Many Pediatricians OK With Alternative Vaccine Schedules
Pediatricians least willing to consider ACIS for H. influenza type b, DTaP, pneumococcal conjugate
MONDAY, Nov. 28 (HealthDay News) -- Pediatricians in Washington State are frequently asked to use alternative childhood immunization schedules (ACISs), and the majority are comfortable using them, according to a study published online Nov. 28 in Pediatrics.
Aaron Wightman, M.D., from the University of Washington in Seattle, and colleagues investigated the frequency of parents' requests for ACISs and pediatricians' comfort with and willingness to use ACISs, among Washington State primary care pediatricians. Data were collected using an Internet-based survey on ACISs, and responses from 209 pediatricians were included. The frequency of parents' requests for ACISs, pediatricians' comfort with their use, and pediatricians' willingness to use ACISs for individual vaccines were the main outcomes measured.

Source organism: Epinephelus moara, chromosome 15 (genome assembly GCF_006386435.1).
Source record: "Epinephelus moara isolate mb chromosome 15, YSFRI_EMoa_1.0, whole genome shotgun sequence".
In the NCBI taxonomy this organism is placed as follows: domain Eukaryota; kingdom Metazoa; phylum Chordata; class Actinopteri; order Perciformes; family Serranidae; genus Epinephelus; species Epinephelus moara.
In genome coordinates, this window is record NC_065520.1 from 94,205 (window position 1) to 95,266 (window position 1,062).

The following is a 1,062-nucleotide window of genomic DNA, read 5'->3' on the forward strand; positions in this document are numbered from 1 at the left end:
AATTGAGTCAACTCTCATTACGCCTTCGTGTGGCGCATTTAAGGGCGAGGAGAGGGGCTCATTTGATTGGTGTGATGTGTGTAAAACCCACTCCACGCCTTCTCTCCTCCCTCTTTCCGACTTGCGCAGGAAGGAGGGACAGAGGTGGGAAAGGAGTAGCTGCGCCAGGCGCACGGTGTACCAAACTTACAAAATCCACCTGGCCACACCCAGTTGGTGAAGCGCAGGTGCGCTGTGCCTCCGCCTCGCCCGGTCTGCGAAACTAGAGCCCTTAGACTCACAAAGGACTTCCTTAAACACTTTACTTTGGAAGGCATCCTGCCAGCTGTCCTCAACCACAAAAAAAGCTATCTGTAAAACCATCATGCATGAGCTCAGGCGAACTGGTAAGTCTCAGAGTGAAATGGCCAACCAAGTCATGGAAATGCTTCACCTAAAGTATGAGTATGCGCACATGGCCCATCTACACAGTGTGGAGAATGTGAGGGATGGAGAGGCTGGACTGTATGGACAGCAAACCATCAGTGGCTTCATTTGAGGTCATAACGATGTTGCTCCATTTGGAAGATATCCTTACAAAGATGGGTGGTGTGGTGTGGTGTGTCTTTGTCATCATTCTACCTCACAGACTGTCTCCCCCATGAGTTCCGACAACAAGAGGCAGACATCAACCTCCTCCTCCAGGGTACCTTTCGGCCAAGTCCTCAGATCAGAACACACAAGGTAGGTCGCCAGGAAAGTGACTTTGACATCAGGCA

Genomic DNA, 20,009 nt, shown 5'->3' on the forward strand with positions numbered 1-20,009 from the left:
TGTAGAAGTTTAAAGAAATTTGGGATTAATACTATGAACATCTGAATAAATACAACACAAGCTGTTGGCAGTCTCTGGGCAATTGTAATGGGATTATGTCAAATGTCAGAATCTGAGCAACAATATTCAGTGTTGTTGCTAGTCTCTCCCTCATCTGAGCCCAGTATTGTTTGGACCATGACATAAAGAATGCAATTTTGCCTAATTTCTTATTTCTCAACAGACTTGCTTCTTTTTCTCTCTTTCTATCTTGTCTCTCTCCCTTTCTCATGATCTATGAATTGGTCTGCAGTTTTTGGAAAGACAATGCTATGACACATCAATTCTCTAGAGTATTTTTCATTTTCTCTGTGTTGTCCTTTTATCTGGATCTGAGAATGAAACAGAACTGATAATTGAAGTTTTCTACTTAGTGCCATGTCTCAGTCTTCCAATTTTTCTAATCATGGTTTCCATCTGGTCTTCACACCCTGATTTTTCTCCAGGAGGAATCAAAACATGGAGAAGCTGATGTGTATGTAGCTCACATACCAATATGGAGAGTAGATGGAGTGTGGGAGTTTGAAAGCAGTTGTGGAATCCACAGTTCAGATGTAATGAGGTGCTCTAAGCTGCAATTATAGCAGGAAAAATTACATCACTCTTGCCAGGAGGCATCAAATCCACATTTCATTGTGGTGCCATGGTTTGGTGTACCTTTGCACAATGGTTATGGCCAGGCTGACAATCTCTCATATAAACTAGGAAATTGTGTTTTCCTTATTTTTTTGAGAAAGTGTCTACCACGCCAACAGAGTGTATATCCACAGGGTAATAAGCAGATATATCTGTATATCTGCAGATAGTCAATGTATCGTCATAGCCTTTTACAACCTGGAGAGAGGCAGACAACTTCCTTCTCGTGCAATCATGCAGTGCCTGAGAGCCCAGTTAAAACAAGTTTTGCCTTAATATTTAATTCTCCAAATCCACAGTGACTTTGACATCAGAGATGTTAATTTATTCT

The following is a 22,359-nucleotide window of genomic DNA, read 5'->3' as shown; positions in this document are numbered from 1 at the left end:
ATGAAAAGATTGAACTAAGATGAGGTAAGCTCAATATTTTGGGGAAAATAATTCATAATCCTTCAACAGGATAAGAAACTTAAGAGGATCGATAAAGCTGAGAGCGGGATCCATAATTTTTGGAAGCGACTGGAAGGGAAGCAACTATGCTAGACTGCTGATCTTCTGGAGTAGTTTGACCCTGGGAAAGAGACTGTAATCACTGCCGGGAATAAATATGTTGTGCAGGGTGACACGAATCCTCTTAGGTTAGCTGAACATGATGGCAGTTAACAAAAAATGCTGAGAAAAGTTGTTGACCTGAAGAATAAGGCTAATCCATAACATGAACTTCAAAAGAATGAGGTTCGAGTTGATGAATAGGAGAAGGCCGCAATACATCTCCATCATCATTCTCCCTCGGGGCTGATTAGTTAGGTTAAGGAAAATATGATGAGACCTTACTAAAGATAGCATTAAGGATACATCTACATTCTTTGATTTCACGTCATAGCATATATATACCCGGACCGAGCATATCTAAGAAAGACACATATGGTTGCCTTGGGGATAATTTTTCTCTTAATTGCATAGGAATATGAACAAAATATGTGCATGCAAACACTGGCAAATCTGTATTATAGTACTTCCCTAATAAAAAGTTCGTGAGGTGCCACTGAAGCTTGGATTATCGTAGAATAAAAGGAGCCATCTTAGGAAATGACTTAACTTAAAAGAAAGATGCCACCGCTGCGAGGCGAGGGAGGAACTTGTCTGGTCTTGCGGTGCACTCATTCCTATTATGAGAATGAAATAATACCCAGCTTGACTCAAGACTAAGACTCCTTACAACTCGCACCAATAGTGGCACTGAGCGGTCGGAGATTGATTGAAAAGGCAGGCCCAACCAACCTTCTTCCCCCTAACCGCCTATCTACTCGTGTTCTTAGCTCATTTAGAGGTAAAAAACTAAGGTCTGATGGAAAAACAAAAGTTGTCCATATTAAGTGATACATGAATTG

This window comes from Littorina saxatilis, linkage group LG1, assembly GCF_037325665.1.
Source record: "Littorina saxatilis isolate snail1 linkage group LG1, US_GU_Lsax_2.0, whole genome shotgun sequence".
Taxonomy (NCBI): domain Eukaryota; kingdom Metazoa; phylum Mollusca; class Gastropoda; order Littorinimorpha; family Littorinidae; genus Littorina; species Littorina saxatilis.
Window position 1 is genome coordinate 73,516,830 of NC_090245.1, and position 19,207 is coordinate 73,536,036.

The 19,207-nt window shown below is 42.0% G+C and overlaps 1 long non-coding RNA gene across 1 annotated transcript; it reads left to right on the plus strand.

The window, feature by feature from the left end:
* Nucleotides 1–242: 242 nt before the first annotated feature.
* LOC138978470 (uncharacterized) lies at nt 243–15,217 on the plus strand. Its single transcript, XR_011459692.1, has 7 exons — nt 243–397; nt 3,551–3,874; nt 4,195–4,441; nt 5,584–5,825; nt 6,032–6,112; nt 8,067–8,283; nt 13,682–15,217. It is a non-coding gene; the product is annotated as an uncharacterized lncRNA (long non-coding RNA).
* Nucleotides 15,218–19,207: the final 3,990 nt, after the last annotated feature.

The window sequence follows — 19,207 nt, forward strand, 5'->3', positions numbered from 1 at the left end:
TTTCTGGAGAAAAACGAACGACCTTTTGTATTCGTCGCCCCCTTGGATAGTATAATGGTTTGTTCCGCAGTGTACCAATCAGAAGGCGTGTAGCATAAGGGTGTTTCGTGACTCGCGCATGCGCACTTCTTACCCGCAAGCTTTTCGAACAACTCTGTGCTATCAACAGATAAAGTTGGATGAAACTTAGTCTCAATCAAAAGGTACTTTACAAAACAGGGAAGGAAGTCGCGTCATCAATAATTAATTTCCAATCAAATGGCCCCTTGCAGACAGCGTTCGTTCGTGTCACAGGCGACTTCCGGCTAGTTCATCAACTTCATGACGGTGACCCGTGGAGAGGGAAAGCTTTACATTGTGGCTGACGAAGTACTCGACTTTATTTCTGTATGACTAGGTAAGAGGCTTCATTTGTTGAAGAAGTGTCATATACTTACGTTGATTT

The investigators found that 77 percent of pediatricians reported that parents occasionally or often requested ACISs, and, if asked by a parent, 61 percent of pediatricians were comfortable using an ACIS. Pediatricians were least willing to contemplate an ACIS for specific vaccines, such as diphtheria-tetanus toxoids-acellular pertussis vaccine, Haemophilus influenza type b vaccine, and pneumococcal conjugate vaccine. Compared to pediatricians in a one- or two-physician practice, those practicing in a neighborhood or community clinic were less comfortable using ACISs (odds ratio, 0.10).
"Parents frequently request ACISs from Washington State pediatricians. Most pediatricians are comfortable using ACISs if requested, although they are less willing to use ACISs for certain vaccines," the authors write.
One of the study authors disclosed financial ties to a pharmaceutical company.